Devin Kaplan is starting to create an identity moving forward
Most teams in the NHL want a few offensive players with size and skill. General managers around the league are still using the buzzworthy phrase “hard to play against”, and that was a strategy for the Philadelphia Flyers at the 2022 NHL Draft.
Their third-round pick, the second selection for them in the draft was 6-foot-3, 205-pound winger, Devin Kaplan.
Getting third-round picks to play 200 games in the NHL is hard. Once in a while, a player slips there which makes you think he can be different; he can make it. Kaplan is one of those guys because he isn’t defined by one thing he does. There are a lot of things he does well, and the trick is putting it all together.
“We had an unbelievable team. I loved playing for that team. Anybody would have done anything to win,” Kaplan told EP Rinkside. “I kind of accepted that and ran with it. We wanted to win the gold medal in the U18s. Unfortunately, we didn’t do that. My role there was accepted to do whatever the team needed to win.”
Kaplan was a jack of all trades while with the U.S. National Team Development Program, playing in all situations. He is going to change that going forward. Just being physical on the ice isn’t enough and playing in the crease isn’t enough.
Kaplan is creating a new identity to meet the challenges ahead.
“I’m an athletic power forward who can make space for his teammates and make plays for himself too. I think I can bring a little bit of everything to the table,” Kaplan said.
Cutter Gauthier was one of his NTDP teammates and he got drafted by the Flyers in the first round. Having continuity in the future with players that have already played together is a plus on the ice, and it may mean more off the ice as well.
“Those guys are everything. Those are the best years of my life. They’re my brothers," he said. "I saw (Frank Nazar) and Cutter last night and gave them hugs. It’s really cool."
Before Kaplan steps onto the Boston University Campus, he has more summer work to do.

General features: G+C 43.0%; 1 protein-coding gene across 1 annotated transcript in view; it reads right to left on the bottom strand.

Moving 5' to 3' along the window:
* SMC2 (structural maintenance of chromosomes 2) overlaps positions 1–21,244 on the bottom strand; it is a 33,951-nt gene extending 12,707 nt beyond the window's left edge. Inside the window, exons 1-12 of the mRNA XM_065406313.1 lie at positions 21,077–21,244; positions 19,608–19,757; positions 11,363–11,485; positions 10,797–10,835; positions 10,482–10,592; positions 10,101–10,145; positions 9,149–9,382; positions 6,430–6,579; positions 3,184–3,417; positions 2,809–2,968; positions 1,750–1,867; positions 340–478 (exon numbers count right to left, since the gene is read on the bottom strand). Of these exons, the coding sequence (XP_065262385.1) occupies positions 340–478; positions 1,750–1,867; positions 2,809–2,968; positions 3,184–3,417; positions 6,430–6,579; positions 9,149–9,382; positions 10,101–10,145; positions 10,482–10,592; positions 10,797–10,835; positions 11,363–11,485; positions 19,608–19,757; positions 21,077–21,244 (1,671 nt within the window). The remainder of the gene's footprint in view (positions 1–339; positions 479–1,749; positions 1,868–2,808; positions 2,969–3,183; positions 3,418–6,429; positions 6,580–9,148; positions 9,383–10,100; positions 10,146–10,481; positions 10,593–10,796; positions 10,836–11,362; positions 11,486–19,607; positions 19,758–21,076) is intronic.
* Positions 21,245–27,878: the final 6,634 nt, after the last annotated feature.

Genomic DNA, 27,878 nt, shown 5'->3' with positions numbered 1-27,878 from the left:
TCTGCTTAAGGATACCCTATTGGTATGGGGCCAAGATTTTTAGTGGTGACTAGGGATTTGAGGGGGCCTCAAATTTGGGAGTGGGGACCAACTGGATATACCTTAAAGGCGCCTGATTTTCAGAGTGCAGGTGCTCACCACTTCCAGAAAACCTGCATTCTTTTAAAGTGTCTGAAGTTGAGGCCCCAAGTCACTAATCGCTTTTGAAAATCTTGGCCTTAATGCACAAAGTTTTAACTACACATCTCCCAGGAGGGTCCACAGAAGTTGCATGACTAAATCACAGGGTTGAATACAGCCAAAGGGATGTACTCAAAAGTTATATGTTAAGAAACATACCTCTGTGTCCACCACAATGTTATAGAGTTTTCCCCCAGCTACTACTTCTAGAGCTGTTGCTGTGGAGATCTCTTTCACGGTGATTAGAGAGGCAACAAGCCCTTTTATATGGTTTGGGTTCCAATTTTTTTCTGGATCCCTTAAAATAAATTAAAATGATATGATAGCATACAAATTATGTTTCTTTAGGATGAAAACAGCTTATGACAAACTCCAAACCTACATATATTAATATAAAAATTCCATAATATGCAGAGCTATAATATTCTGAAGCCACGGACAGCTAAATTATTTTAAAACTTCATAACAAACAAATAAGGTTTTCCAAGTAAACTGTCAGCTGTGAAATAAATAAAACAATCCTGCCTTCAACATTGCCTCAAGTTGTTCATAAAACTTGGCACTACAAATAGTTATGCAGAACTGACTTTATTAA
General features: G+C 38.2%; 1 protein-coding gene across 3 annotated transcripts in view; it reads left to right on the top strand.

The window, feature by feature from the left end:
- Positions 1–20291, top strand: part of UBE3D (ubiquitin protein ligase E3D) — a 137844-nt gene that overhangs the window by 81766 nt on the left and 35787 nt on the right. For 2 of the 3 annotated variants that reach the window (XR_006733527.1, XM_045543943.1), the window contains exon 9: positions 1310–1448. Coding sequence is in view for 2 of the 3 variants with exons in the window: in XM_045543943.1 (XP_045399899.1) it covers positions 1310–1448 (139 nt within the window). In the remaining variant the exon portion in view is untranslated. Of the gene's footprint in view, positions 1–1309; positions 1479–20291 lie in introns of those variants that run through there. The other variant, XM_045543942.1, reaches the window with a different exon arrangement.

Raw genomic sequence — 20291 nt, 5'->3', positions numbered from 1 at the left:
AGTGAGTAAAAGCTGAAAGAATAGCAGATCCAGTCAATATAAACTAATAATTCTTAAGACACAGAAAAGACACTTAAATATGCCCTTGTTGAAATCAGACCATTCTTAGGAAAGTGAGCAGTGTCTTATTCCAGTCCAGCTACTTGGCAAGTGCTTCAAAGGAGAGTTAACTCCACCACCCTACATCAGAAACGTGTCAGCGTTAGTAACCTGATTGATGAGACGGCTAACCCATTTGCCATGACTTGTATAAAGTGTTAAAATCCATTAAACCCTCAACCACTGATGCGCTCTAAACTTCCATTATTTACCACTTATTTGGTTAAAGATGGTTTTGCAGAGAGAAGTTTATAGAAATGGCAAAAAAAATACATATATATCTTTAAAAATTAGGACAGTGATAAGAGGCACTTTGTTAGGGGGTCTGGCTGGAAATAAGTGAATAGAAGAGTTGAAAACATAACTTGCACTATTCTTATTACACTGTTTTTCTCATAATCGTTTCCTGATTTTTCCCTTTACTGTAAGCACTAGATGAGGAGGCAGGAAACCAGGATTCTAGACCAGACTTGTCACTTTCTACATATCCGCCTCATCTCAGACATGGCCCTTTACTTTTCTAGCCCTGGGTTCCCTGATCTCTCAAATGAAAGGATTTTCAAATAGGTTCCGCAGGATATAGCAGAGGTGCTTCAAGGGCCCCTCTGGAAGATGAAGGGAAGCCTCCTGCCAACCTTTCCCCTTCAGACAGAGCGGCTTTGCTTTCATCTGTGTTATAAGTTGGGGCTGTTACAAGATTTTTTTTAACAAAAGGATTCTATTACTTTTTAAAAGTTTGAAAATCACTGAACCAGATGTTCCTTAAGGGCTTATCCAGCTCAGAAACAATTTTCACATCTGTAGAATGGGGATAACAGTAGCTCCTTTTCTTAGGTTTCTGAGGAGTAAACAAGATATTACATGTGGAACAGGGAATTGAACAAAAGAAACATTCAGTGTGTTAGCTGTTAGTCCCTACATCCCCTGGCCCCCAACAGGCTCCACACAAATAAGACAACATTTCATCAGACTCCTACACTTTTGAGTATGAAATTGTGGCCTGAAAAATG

“I am concentrating on getting bigger, stronger, faster regarding my power forward game," Kaplan said. “I want to play more of a straight-line game. Kind of perfecting that first, and then I’ll figure it out from there. I feel like to need to confirm my identity and be more consistent with it.”
The next version of Kaplan will be a more skilled forward. His passing improved more than any part of his game as the USHL season played out. In the IIHF U18 World Championships, he had six points in six games and five of those points were helpers.
Kaplan can make a strong pass cross-ice that was able to set his teammates up with a scoring chance because of the patience he possesses and the ability to see something open up for a split second.
“I think my passing, my hockey I.Q., and my transition game are underrated,” Kaplan said.
Going into Philadelphia's development camp, Kaplan was already crafting his new identity. He was in a mode that knew his competition was going to be fierce in the next few months in NCAA, but first, he had to impress the Flyers in camp.
“I want to be somebody who establishes himself on the ice, every shift,” Kaplan reiterated. “Also, someone who can complement other skilled players. He can play a role anywhere you want him to and help the team win.”
At the beginning of camp, he was working with Gauthier. That was great to start feeling comfortable at the start, but I was more interested to see him working with other players who weren’t familiar.
Kaplan did show good agility in skating drills. Being 6-3 is nice, but being able to get around players is necessary, and he can do that.
“Obviously, a lot of good competition here, and it’s nice to see the guys from different leagues because I’m kind of sheltered playing in USHL and college competition,” Kaplan said. “It’s nice to see the guys from all around the world. It’s a good mixture of guys. With the coaches, they are doing an unbelievable job making you feel welcomed. It was really good, and I had an awesome time.
“For me, I think it’s to keep developing my power forward game, picking up pucks off of walls, cutting guy’s hands off, the little subtle things that will help me develop and dominate at the next level. I’m looking forward to that.”
Being exposed to pros like Zayde Wisdom influenced Kaplan. It was a great primer to his upcoming season with Boston College.
“Yeah, it was awesome," Kaplan said. "I talked to him a lot about his first taste of pro, and it was really nice to hear from him, and all the other guys too. Their experiences and just take that all in. It was really good.”
At the end of one of the games, Kaplan had a chance for a shootout. Everyone has one or two moves, and to be honest, I’d never seen him in that situation. He came in on the goalie fast, slowed it down, and did a power wrist shot that flew past the netminder. He talked about that afterward.
“I’ve got a couple in my bag, but that’s one of my go-to’s,” a grinning Kaplan said.
Kaplan has the makings of a bottom-six wing. An effective, hard-to-play-against, talented winger. Like most bigger players, I expect him to get better in stages, and I’m not looking for him to turn pro after this season and possibly next. He needs the time to get stronger and to find his identity on the ice.